It wasn’t all bad. Madewell, with a 32 percent gain in revenues; direct, and men’s wear did well. However, the J. Crew stores and the women’s business were difficult. Gross margin declined due to stepped up promotional activity to manage inventory levels as the company transitioned into holiday.

“Extremely challenging and very difficult, but no excuses,” was how Drexler characterized the quarter.

For the current three months, Drexler likes the merchandise and believes inventory levels are more in line with the rate of sales compared with the previous quarter.

“The inventory that we have now is in a much better position than it’s been over the past year,” he said. “Our women’s, men’s and crewcuts merchandise look very good. Six months ago, I wouldn’t have said that I am so proud. We have a lot of great things working, but not working at the level of traffic and volume we would like them to work, as objective as I can be.”

Will the industry get even more promotional than it’s been? “I would like not to see a race to the bottom,” Drexler said. “We are not going there because our inventories are in line.

“From a macro point of view, we are not immune. Apparel spending is down across our industry. It’s common knowledge that store traffic has been down for the past couple of years. Customers are shopping online more than ever, and the promotional environment is like I have never seen before. Clearly, this is not business as usual. The world is changing, and customer behavior and expectations are changing even faster.”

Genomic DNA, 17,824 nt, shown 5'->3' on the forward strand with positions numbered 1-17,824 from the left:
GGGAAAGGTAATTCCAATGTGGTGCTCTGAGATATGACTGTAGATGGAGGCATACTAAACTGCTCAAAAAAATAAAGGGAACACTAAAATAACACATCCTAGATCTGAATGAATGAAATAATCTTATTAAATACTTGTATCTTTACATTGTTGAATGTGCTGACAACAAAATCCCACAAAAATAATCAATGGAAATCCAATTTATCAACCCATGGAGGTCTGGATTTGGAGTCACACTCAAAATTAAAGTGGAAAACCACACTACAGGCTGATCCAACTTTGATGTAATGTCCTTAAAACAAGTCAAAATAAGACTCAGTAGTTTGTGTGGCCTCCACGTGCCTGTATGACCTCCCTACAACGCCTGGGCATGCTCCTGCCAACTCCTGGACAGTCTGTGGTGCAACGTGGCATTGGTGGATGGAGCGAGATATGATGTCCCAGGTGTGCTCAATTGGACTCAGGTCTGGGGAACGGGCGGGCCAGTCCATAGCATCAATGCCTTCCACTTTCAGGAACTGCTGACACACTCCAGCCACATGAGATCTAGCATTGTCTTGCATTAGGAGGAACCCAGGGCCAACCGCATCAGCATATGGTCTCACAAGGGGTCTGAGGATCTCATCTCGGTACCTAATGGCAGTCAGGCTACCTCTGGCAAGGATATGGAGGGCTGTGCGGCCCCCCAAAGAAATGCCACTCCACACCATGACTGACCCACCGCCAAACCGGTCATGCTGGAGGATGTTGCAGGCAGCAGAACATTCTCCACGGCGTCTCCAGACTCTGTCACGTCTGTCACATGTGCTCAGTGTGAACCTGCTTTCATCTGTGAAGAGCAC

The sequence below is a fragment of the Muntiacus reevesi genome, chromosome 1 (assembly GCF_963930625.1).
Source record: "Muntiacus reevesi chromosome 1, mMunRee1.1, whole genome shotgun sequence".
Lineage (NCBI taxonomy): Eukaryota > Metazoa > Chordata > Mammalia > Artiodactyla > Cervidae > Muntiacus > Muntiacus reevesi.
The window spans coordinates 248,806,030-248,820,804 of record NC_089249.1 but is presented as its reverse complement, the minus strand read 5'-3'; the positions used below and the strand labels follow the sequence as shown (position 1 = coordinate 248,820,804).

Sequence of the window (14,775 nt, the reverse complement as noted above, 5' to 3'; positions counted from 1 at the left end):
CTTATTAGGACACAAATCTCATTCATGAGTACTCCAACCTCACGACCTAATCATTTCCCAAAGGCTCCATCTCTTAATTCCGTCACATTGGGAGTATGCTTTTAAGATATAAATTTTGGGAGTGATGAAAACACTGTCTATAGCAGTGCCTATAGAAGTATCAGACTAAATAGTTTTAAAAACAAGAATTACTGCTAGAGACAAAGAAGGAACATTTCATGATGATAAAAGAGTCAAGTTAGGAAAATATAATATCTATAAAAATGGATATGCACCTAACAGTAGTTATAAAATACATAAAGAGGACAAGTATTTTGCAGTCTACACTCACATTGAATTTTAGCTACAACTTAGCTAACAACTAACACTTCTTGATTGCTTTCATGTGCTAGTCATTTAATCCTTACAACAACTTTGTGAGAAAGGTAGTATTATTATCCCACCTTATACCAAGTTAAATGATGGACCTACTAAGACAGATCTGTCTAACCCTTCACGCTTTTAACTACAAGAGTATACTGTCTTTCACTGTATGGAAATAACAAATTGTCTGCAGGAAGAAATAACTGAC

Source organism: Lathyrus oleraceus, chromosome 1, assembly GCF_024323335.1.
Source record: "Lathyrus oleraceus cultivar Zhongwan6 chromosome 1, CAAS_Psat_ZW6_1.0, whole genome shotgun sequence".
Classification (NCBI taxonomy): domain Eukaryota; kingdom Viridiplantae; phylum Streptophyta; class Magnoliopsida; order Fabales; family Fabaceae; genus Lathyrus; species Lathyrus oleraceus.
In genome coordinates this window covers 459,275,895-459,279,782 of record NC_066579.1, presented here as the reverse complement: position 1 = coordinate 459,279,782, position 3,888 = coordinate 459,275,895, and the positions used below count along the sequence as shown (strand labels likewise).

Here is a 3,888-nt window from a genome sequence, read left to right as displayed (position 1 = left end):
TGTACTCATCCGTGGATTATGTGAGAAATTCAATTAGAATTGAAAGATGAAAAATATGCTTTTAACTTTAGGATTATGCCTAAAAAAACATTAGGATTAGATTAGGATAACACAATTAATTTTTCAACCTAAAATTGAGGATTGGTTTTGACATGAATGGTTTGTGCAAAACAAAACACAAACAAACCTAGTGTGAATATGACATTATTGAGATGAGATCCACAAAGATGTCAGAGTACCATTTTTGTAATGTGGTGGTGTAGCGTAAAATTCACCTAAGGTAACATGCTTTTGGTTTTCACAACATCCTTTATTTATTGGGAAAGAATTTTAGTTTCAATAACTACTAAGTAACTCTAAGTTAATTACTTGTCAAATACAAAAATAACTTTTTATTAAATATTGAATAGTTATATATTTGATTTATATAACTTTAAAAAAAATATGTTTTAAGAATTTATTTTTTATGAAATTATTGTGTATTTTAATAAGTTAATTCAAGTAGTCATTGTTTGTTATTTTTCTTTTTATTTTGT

J. Crew wasn’t alone Thursday in reporting poor bottom- and top-line results: Retailers including Express, Christopher & Banks and American Eagle Outfitters did so, too, while Deb Shops said it was going bankrupt.

Retailers, Drexler said, “are selling price and I don’t think they’re selling quality at the level they need to. They don’t care about quality and fit — that’s quite widespread around the marketplace. We are in the fit business, the better fabric business, the style business. That’s what we are known for and we are not going to change our focus.”